They could not see their attackers … they merely heard the rising tide of men, the swelling thunder of hooves, the clang of the breastplates, the growl of a savage breath. There was a long and dreadful silence, and suddenly there appeared on the crest of the ridge a long line of uplifted arms brandishing sabres, helmets, bugles, grey-moustachioed faces. Shouting “Vive l’Empereur!” the cavalry, like the commencement of an earthquake, swept on to the plateau.
This is indeed thundering prose, building up to a dramatised climax. Dramatisation is a hallmark of Victor Hugo’s work, emphasising irony and key phrases. Elsewhere, Hugo uses similes and metaphors to convey his meaning, likening the French army dissolving into rout to “the thawing of a glacier”. The metaphysical alliance between water and defeat is a prominent one in Hugo’s account. “A few drops of water, more or less, were what decided Napoleon’s fate”, Hugo writes. The “immobile waves” of the battlefield landscape reflect the waves of the French attacks surging forward to break like surf on Wellington’s rock-hard line. The battle ebbs and flows. At the end, the torrent of fugitives swirls and eddies around the solid rocks of the last squares of the Imperial Guard. It was watery Waterloo that bogged Napoleon down and ended his reign.
Aphorisms are the keystone of Victor Hugo’s account. He talks of the task of the historian, arguing that “the historian has a right to summarize. He can do no more than grasp the broad outline. No narrator … can fix the exact shape of that ugly cloud that is called a battle”. Armchair historians would do well to take heed of Hugo’s advice:
and there comes a stage in every battle when it degenerates into hand-to-hand combat, dissolves into fragments, innumerable separate episodes … the light shifts, the dark patches advance and retreat, a graveyard wind blows, driving and scattering the tragic multitude of men. All is
movement and oscillation.
Finally, the atmosphere of the account is given an inner tension by Victor Hugo’s belief in the inevitable course of Destiny on the one hand and on the other his national pride in France and hope of a dawn of a golden age. There is a tension too, between his hatred of Napoleon as a tyrant (Hugo was a staunch republican) and his admiration of the emperor as a great general. These tensions raise questions in the reader’s mind about Waterloo and its consequences. “To us”, he writes, ”Waterloo is the date of the confounding of liberty”. How much did the defeat of Napoleon delay the creation of European democracy. and European unity? How much was Waterloo hence a lost chance to avoid two world wars? “The Napoleonic empire dissolved in a darkness resembling the last days of Rome, and chaos loomed as in the days of the barbarians”. These are questions no victor can afford to ignore.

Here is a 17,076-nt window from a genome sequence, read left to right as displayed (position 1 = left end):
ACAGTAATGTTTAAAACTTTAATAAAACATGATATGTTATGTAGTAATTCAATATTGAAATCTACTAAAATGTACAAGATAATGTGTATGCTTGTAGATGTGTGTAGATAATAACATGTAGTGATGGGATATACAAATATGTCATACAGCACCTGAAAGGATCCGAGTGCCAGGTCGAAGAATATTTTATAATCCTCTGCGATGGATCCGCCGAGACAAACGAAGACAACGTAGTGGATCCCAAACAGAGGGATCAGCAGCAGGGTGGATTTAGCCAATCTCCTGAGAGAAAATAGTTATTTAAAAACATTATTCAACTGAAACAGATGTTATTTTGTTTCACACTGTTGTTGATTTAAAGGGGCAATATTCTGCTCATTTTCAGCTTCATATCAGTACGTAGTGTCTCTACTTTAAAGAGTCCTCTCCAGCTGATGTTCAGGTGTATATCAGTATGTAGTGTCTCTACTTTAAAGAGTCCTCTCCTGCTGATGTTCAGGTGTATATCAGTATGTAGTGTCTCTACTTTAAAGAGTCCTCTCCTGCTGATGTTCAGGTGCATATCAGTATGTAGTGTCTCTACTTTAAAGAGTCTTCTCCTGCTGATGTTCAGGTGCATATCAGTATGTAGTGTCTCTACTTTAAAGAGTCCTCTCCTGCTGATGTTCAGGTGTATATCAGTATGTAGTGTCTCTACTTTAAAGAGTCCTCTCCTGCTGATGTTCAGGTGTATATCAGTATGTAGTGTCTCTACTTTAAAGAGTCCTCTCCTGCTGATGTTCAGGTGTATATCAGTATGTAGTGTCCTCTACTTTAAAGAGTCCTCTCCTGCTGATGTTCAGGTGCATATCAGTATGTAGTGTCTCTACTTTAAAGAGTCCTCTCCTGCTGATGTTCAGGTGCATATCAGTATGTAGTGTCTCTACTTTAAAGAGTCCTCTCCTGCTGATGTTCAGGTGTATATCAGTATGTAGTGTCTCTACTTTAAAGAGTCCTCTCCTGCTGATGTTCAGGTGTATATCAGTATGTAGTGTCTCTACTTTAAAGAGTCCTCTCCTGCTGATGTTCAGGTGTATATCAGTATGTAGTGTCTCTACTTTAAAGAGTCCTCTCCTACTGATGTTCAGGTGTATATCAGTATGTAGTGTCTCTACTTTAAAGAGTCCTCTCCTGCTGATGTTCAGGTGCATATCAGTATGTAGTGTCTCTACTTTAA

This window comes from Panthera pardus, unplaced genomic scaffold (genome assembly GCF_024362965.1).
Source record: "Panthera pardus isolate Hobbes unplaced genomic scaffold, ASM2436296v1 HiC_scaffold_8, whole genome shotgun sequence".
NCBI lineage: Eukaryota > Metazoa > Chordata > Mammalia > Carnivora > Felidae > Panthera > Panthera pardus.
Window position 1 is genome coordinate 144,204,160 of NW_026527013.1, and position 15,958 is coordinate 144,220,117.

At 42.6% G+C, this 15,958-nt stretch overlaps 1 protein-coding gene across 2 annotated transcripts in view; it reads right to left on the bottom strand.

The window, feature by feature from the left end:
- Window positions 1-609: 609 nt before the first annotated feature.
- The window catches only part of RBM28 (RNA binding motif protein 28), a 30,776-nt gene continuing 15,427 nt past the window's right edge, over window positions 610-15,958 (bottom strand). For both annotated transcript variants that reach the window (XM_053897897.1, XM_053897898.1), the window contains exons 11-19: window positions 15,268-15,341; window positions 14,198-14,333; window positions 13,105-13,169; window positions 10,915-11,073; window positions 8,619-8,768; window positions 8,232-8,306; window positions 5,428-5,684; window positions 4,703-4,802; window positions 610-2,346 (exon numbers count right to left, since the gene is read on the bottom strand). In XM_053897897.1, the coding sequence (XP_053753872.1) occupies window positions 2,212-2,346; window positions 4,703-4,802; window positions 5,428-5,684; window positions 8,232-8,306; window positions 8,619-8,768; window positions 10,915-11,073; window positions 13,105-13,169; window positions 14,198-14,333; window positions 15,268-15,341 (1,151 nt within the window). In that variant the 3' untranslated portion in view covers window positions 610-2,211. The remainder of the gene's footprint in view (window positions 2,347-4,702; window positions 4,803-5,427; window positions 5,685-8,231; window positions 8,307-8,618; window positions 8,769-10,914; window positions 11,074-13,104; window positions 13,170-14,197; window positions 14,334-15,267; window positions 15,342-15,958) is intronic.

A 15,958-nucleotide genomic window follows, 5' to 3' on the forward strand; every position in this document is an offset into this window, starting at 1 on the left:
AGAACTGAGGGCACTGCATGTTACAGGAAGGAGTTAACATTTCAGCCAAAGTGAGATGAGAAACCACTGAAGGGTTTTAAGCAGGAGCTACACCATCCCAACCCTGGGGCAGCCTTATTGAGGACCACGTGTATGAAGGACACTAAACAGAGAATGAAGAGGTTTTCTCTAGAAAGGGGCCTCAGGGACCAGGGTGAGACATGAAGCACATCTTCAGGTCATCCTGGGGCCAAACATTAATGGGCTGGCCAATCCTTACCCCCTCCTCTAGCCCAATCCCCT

Thus, Victor Hugo’s account has been misunderstood. Even if some parts of his account are myths, it is still unjustifiable to call him a liar and a fraud. His views are controversial, but this is no bad thing. Professor Philander Geyl reminds us that history is an “argument without end”. What a discussion this one sentence of Les Miserables could stir up: ”Waterloo was a battle of the first importance won by a commander of the second rank”. Hugo’s primary importance, however, is in calling back the past. I have read few passages on Waterloo as evocative as this:
The field of Waterloo resembles any other plain; it has the calmness of which is the impassive nourisher of man. But at night a sort of visionary mist rises from it, and the traveller who chooses to look and listen enters the hallucination of catastrophe. That monumental hillock with its nondescript lion vanishes, and the fearful event comes back to life. The battlefield resumes its its identity, the lines of infantry undulate across the plain, furiously galloping horses cross the horizon. The startled dreamer catches the gleam of sabres, the sparkle of bayonets, the flame
and thunder of cannon-fire. Like a groan emerging from the depths of a tomb the listener may hear the clamour of a ghostly conflict and see the shadowy forms of grenadiers and cuirassiers and the images of men departed–here Napoleon, there Wellington. All this is non-existent yet
still locked in combat, while the ditches run with blood, the trees rustle, the sound of fury rises to the sky and over those stern heights, the spectral hosts whirl in mutual extermination.